‘Being Human’ (2009-2013): A retrospective

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One of the British sci-fi/fantasy success stories of the 2010s, Being Human ran on BBC Three for five seasons between 2009 and 2013, gaining a large and devoted fanbase in the process.

Its cast ranged from the already well-established (Mark Williams, Julian Barratt) to up-and-comers who went on to even greater things – like Aidan Turner (who dazzled viewers as Kíli in the Hobbit films, Ross Poldark in Poldark and Philip Lombard in And Then There Were None) and Lenora Crichlow (handed one of telly’s most sickening twists in the Black Mirror episode ‘White Bear’).

The show was created by Toby Whithouse, best known for his six – soon to be seven – episodes of Doctor Who, and who returns to the stage later this month in his own one-man play about capital punishment.

The core premise of Being Human was straightforward: a flat-share sitcom mashed up with the supernatural horror genre that was exploding in popularity among young adults circa 2009. Or, to put it another way: “it’s Buffy the Vampire Slayer, but everyone’s in their twenties instead of at school”. The Fresh Meat to Buffy’s Inbetweeners, if you like.

Whithouse has always been one of the most overtly post-Buffy writers to work on Who (look no further than ‘School Reunion’, which saw the Doctor go up against Anthony “Giles” Head and evil bat creatures in a school setting), and the comparisons between Being Human and the infamous Joss Whedon show are not without merit: the dark and brooding vampire Mitchell clearly has his roots in Buffy’s lover Angel, right down to the Irish heritage, whilst the trick of opening with a flashback to, say, somewhere in Europe in the 17th century, before cutting back to the present day after the title card is absolutely a formula stolen from Buffy.

Additionally, the humour and aesthetic are often fairly similar – mingling the everyday (house-cleaning rotas, job interviews, nights out) with the horrific (vampire rebellions, succubi, and the rise of the Devil himself). There is clearly a streak of common DNA in the two shows.

And yet where Being Human was most interesting was where it differed from Buffy – was where, instead of being a story about a “Chosen One” determined to save the world and slay vampires with the help of her slightly dorky sidekicks, it was about something as simultaneously simple and complicated as just trying to get by in the world. There are no “Chosen Ones” in Being Human, except perhaps the ‘War Child’ Eve, daughter of principal characters George and Nina, and her status as “Chosen One” is explicitly undermined by the fact that her destiny is, as it turns out, to die as a baby. The show consistently argues against the allure of being heroes and history-makers.

No, what makes Being Human at its best stand out was its portrayal of people as “flotsam and jetsam” (a title Whithouse retroactively gave to the series’ very first episode), about trying to live a quiet life and, for the most part, be forgotten about, but with trouble often finding its way to you anyway. In this respect, the star of the show was not so much Aidan Turner’s Mitchell – good though he was at the ‘brooding white male’ shtick that feels a bit tired in 2017 – nor even Russell Tovey’s brilliant geek-cum-werewolf George, but Lenora Crichlow’s Annie, who lasted a full four seasons out of five, and in the fourth season finale got her own explosive, self-sacrificial climax.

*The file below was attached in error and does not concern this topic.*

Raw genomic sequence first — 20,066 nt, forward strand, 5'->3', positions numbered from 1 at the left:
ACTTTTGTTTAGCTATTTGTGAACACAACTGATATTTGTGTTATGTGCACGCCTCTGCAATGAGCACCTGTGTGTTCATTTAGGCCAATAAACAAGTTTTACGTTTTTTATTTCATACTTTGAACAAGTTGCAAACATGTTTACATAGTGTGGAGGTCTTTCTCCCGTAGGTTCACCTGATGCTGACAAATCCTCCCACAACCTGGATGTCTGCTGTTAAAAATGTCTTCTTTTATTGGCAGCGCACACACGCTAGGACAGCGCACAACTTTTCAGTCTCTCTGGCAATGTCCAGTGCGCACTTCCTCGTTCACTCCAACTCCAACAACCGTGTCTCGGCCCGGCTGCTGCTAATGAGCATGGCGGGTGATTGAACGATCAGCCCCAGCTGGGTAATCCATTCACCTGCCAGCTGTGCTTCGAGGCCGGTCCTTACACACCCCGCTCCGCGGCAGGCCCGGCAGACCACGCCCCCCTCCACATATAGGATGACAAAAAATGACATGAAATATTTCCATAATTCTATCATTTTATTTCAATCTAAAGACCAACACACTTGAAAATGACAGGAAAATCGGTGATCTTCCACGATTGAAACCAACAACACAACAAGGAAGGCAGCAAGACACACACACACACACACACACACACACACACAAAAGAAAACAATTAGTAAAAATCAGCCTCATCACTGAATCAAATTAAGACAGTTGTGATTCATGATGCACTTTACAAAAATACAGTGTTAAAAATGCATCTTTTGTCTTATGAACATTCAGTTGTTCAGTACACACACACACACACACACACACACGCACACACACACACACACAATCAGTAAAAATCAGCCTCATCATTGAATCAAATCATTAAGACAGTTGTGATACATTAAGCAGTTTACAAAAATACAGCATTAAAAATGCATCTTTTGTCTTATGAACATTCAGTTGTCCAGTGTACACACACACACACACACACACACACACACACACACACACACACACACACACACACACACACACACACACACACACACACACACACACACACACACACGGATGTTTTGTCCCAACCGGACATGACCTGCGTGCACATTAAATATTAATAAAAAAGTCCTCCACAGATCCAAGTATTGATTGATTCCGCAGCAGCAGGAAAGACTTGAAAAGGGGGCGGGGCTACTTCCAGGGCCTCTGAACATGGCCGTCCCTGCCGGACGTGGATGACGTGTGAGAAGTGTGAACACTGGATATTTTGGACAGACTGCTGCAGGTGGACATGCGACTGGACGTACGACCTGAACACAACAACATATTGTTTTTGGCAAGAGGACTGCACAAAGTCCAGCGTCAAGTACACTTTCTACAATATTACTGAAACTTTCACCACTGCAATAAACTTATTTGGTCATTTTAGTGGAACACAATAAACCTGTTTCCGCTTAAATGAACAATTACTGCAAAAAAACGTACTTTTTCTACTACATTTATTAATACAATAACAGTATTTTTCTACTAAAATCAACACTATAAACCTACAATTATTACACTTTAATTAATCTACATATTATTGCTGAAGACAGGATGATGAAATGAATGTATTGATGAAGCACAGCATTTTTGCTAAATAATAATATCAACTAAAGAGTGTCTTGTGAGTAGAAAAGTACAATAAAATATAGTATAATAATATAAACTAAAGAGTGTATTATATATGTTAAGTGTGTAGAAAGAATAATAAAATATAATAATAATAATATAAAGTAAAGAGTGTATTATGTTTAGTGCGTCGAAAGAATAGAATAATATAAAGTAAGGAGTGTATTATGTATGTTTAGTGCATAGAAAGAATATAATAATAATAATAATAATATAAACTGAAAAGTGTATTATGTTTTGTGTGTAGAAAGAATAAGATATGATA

To his credit, Whithouse appeared to recognise this, calling Annie “the heart of the show”; as a ghost, Crichlow’s character could not properly interact with the world, was unable to eat, drink, sleep, have sex. There is an innately elegiac aspect to Annie’s ephemeral existence – best rendered in her interactions with Gilbert, an 80s-obsessed ghost, or her brief encounter with her grieving mother – which allows an emotional maturity and mournfulness that still holds up well. This alienation carries on in figures like Kate Bracken’s Alex, the show’s second “ghost lead” for Season 5.

For my money, the show’s very best stuff comes in its electric third season. The second season’s slightly ham-fisted portrayal of a religious order conducting experiments on werewolves felt a tad overplayed, but it led to the terrifying Box Tunnel massacre at Mitchell’s hands, a genuinely shocking event which casts its pall over Season 3.

Combine the police racing to catch Mitchell with the return of the brilliant Jason Watkins as vampire leader Herrick, and you have some truly classy TV on your hands: the pinnacle, perhaps, being Sarah Phelps’ episode ‘The Longest Day’, which feels more like theatre than telly at times, featuring as it does only 7 characters within the confined space of one house. But it’s riveting viewing.

The show would occasionally recapture that magic again – the class war angle between Damien Moloney’s Hal and Michael Socha’s Tom is well-done – but that third season of Being Human in particular amounts to gripping TV about the trials and tribulations involved in simply living. At the end of the day, Whithouse suggests, being human is less a quirk of biology and more something we have to aspire to be.

Buy the complete Season 1-5 box set on Amazon here.

What was your favourite Being Human moment? Let us know below…

Tom Marshall blogs about literature, TV and sci-fi here.

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